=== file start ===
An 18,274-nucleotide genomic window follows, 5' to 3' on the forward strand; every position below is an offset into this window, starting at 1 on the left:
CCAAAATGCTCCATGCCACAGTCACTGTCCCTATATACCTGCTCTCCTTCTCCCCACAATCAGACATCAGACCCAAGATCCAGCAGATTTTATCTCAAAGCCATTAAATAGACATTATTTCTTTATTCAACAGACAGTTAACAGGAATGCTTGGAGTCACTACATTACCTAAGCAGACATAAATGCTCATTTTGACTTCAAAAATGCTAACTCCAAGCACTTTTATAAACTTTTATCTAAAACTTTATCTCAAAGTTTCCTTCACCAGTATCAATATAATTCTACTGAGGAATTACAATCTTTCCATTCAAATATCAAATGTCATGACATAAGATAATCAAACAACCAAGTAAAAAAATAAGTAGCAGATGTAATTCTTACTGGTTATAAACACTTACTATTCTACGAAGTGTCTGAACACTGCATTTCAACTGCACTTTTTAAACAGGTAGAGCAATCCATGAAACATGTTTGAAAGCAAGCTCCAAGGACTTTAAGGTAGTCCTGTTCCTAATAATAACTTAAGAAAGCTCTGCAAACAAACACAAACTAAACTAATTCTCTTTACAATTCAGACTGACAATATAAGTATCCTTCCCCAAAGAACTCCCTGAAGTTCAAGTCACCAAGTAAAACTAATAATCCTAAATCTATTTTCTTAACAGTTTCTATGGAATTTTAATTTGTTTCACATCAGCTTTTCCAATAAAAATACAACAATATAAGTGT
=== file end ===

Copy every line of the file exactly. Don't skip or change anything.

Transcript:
An 18,274-nucleotide genomic window follows, 5' to 3' on the forward strand; every position below is an offset into this window, starting at 1 on the left:
CCAAAATGCTCCATGCCACAGTCACTGTCCCTATATACCTGCTCTCCTTCTCCCCACAATCAGACATCAGACCCAAGATCCAGCAGATTTTATCTCAAAGCCATTAAATAGACATTATTTCTTTATTCAACAGACAGTTAACAGGAATGCTTGGAGTCACTACATTACCTAAGCAGACATAAATGCTCATTTTGACTTCAAAAATGCTAACTCCAAGCACTTTTATAAACTTTTATCTAAAACTTTATCTCAAAGTTTCCTTCACCAGTATCAATATAATTCTACTGAGGAATTACAATCTTTCCATTCAAATATCAAATGTCATGACATAAGATAATCAAACAACCAAGTAAAAAAATAAGTAGCAGATGTAATTCTTACTGGTTATAAACACTTACTATTCTACGAAGTGTCTGAACACTGCATTTCAACTGCACTTTTTAAACAGGTAGAGCAATCCATGAAACATGTTTGAAAGCAAGCTCCAAGGACTTTAAGGTAGTCCTGTTCCTAATAATAACTTAAGAAAGCTCTGCAAACAAACACAAACTAAACTAATTCTCTTTACAATTCAGACTGACAATATAAGTATCCTTCCCCAAAGAACTCCCTGAAGTTCAAGTCACCAAGTAAAACTAATAATCCTAAATCTATTTTCTTAACAGTTTCTATGGAATTTTAATTTGTTTCACATCAGCTTTTCCAATAAAAATACAACAATATAAGTGT